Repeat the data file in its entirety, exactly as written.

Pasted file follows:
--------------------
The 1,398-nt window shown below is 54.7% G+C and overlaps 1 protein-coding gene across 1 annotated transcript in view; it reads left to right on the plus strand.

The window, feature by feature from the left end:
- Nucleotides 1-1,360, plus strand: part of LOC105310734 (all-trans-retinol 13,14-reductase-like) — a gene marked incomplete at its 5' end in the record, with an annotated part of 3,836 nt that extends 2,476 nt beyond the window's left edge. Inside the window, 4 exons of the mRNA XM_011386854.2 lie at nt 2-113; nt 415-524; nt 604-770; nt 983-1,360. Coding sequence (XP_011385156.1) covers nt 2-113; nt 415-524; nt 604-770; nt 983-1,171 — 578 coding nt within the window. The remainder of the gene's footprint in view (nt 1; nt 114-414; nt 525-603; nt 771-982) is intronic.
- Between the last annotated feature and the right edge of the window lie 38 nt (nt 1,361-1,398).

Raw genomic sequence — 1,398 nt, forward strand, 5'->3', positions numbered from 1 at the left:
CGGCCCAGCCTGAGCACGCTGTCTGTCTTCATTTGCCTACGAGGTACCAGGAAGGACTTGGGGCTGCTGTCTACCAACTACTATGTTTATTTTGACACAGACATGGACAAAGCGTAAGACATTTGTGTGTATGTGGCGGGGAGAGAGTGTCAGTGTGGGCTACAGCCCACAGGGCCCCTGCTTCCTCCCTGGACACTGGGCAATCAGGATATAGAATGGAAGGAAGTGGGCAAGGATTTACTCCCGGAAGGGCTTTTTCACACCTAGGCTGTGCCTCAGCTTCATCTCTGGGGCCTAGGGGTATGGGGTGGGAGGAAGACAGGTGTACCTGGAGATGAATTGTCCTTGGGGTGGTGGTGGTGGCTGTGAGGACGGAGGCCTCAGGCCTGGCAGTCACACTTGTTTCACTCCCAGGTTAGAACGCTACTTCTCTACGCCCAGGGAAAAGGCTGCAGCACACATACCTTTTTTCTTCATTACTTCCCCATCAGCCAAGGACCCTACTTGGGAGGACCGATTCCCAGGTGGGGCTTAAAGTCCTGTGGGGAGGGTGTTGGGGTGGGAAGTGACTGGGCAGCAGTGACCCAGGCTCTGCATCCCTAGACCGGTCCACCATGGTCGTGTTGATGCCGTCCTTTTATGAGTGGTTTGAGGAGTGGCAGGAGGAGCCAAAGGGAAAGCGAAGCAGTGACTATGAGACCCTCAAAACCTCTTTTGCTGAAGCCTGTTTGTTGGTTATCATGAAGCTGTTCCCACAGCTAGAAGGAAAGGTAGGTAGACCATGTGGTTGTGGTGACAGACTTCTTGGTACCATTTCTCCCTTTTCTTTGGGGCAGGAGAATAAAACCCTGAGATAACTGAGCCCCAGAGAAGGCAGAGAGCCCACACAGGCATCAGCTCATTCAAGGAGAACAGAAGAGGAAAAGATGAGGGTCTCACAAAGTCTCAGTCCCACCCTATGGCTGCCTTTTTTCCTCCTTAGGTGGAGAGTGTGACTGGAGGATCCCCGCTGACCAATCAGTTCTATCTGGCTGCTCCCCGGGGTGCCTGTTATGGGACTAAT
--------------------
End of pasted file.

The 1,398-nt window shown below is 54.7% G+C and overlaps 1 protein-coding gene across 1 annotated transcript in view; it reads left to right on the plus strand.

The window, feature by feature from the left end:
- Nucleotides 1-1,360, plus strand: part of LOC105310734 (all-trans-retinol 13,14-reductase-like) — a gene marked incomplete at its 5' end in the record, with an annotated part of 3,836 nt that extends 2,476 nt beyond the window's left edge. Inside the window, 4 exons of the mRNA XM_011386854.2 lie at nt 2-113; nt 415-524; nt 604-770; nt 983-1,360. Coding sequence (XP_011385156.1) covers nt 2-113; nt 415-524; nt 604-770; nt 983-1,171 — 578 coding nt within the window. The remainder of the gene's footprint in view (nt 1; nt 114-414; nt 525-603; nt 771-982) is intronic.
- Between the last annotated feature and the right edge of the window lie 38 nt (nt 1,361-1,398).

Raw genomic sequence — 1,398 nt, forward strand, 5'->3', positions numbered from 1 at the left:
CGGCCCAGCCTGAGCACGCTGTCTGTCTTCATTTGCCTACGAGGTACCAGGAAGGACTTGGGGCTGCTGTCTACCAACTACTATGTTTATTTTGACACAGACATGGACAAAGCGTAAGACATTTGTGTGTATGTGGCGGGGAGAGAGTGTCAGTGTGGGCTACAGCCCACAGGGCCCCTGCTTCCTCCCTGGACACTGGGCAATCAGGATATAGAATGGAAGGAAGTGGGCAAGGATTTACTCCCGGAAGGGCTTTTTCACACCTAGGCTGTGCCTCAGCTTCATCTCTGGGGCCTAGGGGTATGGGGTGGGAGGAAGACAGGTGTACCTGGAGATGAATTGTCCTTGGGGTGGTGGTGGTGGCTGTGAGGACGGAGGCCTCAGGCCTGGCAGTCACACTTGTTTCACTCCCAGGTTAGAACGCTACTTCTCTACGCCCAGGGAAAAGGCTGCAGCACACATACCTTTTTTCTTCATTACTTCCCCATCAGCCAAGGACCCTACTTGGGAGGACCGATTCCCAGGTGGGGCTTAAAGTCCTGTGGGGAGGGTGTTGGGGTGGGAAGTGACTGGGCAGCAGTGACCCAGGCTCTGCATCCCTAGACCGGTCCACCATGGTCGTGTTGATGCCGTCCTTTTATGAGTGGTTTGAGGAGTGGCAGGAGGAGCCAAAGGGAAAGCGAAGCAGTGACTATGAGACCCTCAAAACCTCTTTTGCTGAAGCCTGTTTGTTGGTTATCATGAAGCTGTTCCCACAGCTAGAAGGAAAGGTAGGTAGACCATGTGGTTGTGGTGACAGACTTCTTGGTACCATTTCTCCCTTTTCTTTGGGGCAGGAGAATAAAACCCTGAGATAACTGAGCCCCAGAGAAGGCAGAGAGCCCACACAGGCATCAGCTCATTCAAGGAGAACAGAAGAGGAAAAGATGAGGGTCTCACAAAGTCTCAGTCCCACCCTATGGCTGCCTTTTTTCCTCCTTAGGTGGAGAGTGTGACTGGAGGATCCCCGCTGACCAATCAGTTCTATCTGGCTGCTCCCCGGGGTGCCTGTTATGGGACTAAT